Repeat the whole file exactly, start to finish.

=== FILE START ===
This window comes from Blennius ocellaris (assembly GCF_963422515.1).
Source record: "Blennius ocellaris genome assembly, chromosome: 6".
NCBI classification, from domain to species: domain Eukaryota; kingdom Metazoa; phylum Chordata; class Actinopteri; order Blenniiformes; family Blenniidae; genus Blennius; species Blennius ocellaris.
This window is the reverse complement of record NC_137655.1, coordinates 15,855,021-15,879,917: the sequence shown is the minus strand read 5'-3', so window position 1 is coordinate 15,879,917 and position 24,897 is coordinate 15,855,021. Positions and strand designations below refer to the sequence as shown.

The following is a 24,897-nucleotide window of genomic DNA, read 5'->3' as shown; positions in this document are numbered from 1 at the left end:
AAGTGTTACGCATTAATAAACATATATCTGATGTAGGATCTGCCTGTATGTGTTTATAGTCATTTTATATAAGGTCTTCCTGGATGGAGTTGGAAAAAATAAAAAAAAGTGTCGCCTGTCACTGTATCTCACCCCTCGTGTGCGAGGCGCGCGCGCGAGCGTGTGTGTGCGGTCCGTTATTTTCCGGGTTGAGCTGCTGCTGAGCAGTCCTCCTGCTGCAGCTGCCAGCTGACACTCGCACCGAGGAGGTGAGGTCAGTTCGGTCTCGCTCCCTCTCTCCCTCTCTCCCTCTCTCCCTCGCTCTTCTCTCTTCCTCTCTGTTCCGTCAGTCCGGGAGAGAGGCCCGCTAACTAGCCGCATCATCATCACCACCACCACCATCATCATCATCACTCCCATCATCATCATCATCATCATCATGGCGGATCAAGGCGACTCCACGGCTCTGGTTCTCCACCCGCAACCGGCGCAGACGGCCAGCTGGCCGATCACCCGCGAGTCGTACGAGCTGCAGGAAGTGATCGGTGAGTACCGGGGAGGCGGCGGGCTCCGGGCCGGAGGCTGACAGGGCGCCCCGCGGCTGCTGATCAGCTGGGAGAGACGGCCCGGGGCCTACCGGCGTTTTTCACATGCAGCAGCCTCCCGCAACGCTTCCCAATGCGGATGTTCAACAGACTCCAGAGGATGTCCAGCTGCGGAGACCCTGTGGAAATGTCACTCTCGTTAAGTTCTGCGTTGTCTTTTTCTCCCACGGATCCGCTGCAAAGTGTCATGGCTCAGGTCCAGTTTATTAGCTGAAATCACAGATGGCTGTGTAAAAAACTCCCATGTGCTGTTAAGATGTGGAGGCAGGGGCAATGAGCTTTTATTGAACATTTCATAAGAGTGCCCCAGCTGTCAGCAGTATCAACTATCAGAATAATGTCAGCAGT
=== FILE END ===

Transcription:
This window comes from Blennius ocellaris (assembly GCF_963422515.1).
Source record: "Blennius ocellaris genome assembly, chromosome: 6".
NCBI classification, from domain to species: domain Eukaryota; kingdom Metazoa; phylum Chordata; class Actinopteri; order Blenniiformes; family Blenniidae; genus Blennius; species Blennius ocellaris.
This window is the reverse complement of record NC_137655.1, coordinates 15,855,021-15,879,917: the sequence shown is the minus strand read 5'-3', so window position 1 is coordinate 15,879,917 and position 24,897 is coordinate 15,855,021. Positions and strand designations below refer to the sequence as shown.

The following is a 24,897-nucleotide window of genomic DNA, read 5'->3' as shown; positions in this document are numbered from 1 at the left end:
AAGTGTTACGCATTAATAAACATATATCTGATGTAGGATCTGCCTGTATGTGTTTATAGTCATTTTATATAAGGTCTTCCTGGATGGAGTTGGAAAAAATAAAAAAAAGTGTCGCCTGTCACTGTATCTCACCCCTCGTGTGCGAGGCGCGCGCGCGAGCGTGTGTGTGCGGTCCGTTATTTTCCGGGTTGAGCTGCTGCTGAGCAGTCCTCCTGCTGCAGCTGCCAGCTGACACTCGCACCGAGGAGGTGAGGTCAGTTCGGTCTCGCTCCCTCTCTCCCTCTCTCCCTCTCTCCCTCGCTCTTCTCTCTTCCTCTCTGTTCCGTCAGTCCGGGAGAGAGGCCCGCTAACTAGCCGCATCATCATCACCACCACCACCATCATCATCATCACTCCCATCATCATCATCATCATCATCATGGCGGATCAAGGCGACTCCACGGCTCTGGTTCTCCACCCGCAACCGGCGCAGACGGCCAGCTGGCCGATCACCCGCGAGTCGTACGAGCTGCAGGAAGTGATCGGTGAGTACCGGGGAGGCGGCGGGCTCCGGGCCGGAGGCTGACAGGGCGCCCCGCGGCTGCTGATCAGCTGGGAGAGACGGCCCGGGGCCTACCGGCGTTTTTCACATGCAGCAGCCTCCCGCAACGCTTCCCAATGCGGATGTTCAACAGACTCCAGAGGATGTCCAGCTGCGGAGACCCTGTGGAAATGTCACTCTCGTTAAGTTCTGCGTTGTCTTTTTCTCCCACGGATCCGCTGCAAAGTGTCATGGCTCAGGTCCAGTTTATTAGCTGAAATCACAGATGGCTGTGTAAAAAACTCCCATGTGCTGTTAAGATGTGGAGGCAGGGGCAATGAGCTTTTATTGAACATTTCATAAGAGTGCCCCAGCTGTCAGCAGTATCAACTATCAGAATAATGTCAGCAGT